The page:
Location: Crop Production and Protection2009 Annual Report
1a. Objectives (from AD-416)
Parkinsonia (Caesalpinioideae) was planted in Australia mainly as an ornamental and shade tree. The detrimental effects include its propensity to form dense, thorny, impenetrable thickets along drainage lines, depressions, and ephemeral wetlands. Investigations into the potential biological control began in 1983. Two insects from the Sonoran Desert Region, Rhinacloa callicrates and Mimosestes ulkei were released since 1989 and a third insect from Argentina, the seed-feeding bruchid, Penthobruchus germaini, in 1995. Additional agents are needed. Recent genetic studies indicating very old dispersal events of P. aculeata in South America, stimulated interest in survey work in this area. Previous native-range surveys conducted in Argentina and Paraguay by ARS researchers revealed the existence of two prospective geometrid moths, Eueupithecia cisplatensis (Prout) and Euacidalia sp
1b. Approach (from AD-416)
• Focus searches on warmer semi-arid areas that match target climates in Australia. • Collect young living plants of P. aculeata for growing at the Hurlingham laboratory. • Transport living geometrid specimen to the Hurlingham laboratory. • Rear the specimens to adult. • Initiate a lab colony on the living plants of P. aculeata. • Collect data on life cycle and basic biology. • Compile a list of related species that could be collected as young plants and grown in pots in the lab for host specificity testing. • Collect and grow these plants. • Conduct host specificity tests. Use no-choice test design. Attempt to obtain mating and oviposition on test plant species and P. aculeata control and record larval development. • If direct oviposition on plants is not possible, transfer eggs onto leaves of various species and record larval development. • Variations to host testing to be discussed with Dr Tim Heard. • While collecting geometrids, collect, preserve and label other insect herbivores. • If geometrids cannot be found, transfer effort into the survey of other herbivorous species. • If any other species appear promising, attempt rearing and specificity testing within the possibility of the available resources. • Keep herbarium specimens of plants from all sites visited. • Keep data sheets of characteristics of sites visited. • If appropriate, collect geometrids from neighbouring legumes when populations found on P. aculeata.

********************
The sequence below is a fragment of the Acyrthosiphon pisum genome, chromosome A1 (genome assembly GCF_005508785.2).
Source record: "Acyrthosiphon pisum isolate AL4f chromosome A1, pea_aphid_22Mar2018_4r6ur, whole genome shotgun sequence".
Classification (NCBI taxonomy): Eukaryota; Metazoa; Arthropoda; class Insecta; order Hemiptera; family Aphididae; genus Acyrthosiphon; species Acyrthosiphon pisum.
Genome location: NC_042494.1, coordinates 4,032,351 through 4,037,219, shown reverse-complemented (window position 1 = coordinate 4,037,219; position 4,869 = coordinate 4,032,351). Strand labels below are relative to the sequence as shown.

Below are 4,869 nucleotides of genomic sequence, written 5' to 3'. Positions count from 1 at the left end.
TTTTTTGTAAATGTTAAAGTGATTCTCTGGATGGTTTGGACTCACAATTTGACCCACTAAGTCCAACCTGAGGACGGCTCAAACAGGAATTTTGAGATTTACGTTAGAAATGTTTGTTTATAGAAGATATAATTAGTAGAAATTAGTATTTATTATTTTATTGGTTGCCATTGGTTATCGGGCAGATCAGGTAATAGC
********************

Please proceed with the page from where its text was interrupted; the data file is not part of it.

3. Progress Report
Nine exploratory trips were made in central-northern Argentina mainly for Geometrid moths. Plants were sampled mostly by visual inspection, hand collection and beating. Immature insects were held in plastic containers and provided fresh leaves until the emergence of adults. Systematic status. Geometridae specialist in München, Germany, identified the leaf-feeding moth as Eueupithecia cisplatensis. Adult morphology. Females are bigger than males. Sexual dimorphism is also present in the antennae. Biology. Brown cylindrical eggs are usually laid individually on the leaflets. Body color of larvae changes progressively from light brown-greenish in the early instars to green-purple in the later instars mimicking P. aculeata leaf rachises and young shoots. As larvae develop, they eat most of the leaflets and parts of the rachises. Larvae that were fed bouquets of leaves of P. aculeata inside plastic jars containing wet tissue paper in the bottom spin a silk cocoon either on the jar lid or in the tissue paper. The shortest developmental period from egg to adult emergence was ca. 23 days. The duration of the stages was approximately: 6 days for eggs, 11 days for larvae, and 7 days for pupae. Natural enemies. Two species of Conura (Hymenoptera: Chalcidoidea) were obtained from cocoons. Further identification is in progress. Laboratory host specificity of Eueupithecia cisplatensis No-choice larval survival tests. No-choice larval survival was evaluated on 10 spp. of Fabaceae Caesalpinoideae (5 genera) and Mimosoideae (2 genera) with newly emerged larvae (F1 of field-collected specimens. Eueupithecia cisplatensis showed a strong preference for P. aculeata; the larvae exposed to other species died after 2-6 days. On the other hand, only 50% of the larvae reared on P. aculeata reached the pupal stage. Larval development will be evaluated under different conditions. Field host specificity On field trips, coexisting plants of P. aculeata, P. praecox and A. caven were searched for Geometridae larvae by beating. Larvae were found feeding on P. aculeata and P. praecox. Other natural enemies - The stem galling-midge, Neolasioptera sp. (probably a new species) (Diptera: Cecidomyiidae), was found only on Parkinsonia. Its rearing is being attempted. - The leaf-feeding moth, Melipotis acontioides (Lepidoptera: Noctuidae) was found in several sites in northern Argentina on P. aculeata, P. praecox and Acacia caven. - Other 3 species of Geometridae, Ennominae, moths were found on P. aculeata. Methods used for the monitoring of this subordinate project included periodical phone calls and E-mail exchanges with CSIRO-Australia. Also, progress reports were prepared and delivered to the funding agency.